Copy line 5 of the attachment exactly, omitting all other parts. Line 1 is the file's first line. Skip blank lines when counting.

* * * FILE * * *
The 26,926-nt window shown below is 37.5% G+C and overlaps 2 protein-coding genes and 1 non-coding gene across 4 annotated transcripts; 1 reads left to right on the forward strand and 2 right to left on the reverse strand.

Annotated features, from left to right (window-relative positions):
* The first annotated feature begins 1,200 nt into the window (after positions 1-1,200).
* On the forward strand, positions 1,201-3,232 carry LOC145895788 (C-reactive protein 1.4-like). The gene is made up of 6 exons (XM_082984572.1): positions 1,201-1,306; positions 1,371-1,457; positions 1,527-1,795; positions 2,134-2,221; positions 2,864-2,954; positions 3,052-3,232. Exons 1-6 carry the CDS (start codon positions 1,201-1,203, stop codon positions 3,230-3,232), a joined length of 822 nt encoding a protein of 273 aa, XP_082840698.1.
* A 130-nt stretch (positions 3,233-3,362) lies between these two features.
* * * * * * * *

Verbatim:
* A 130-nt stretch (positions 3,233-3,362) lies between these two features.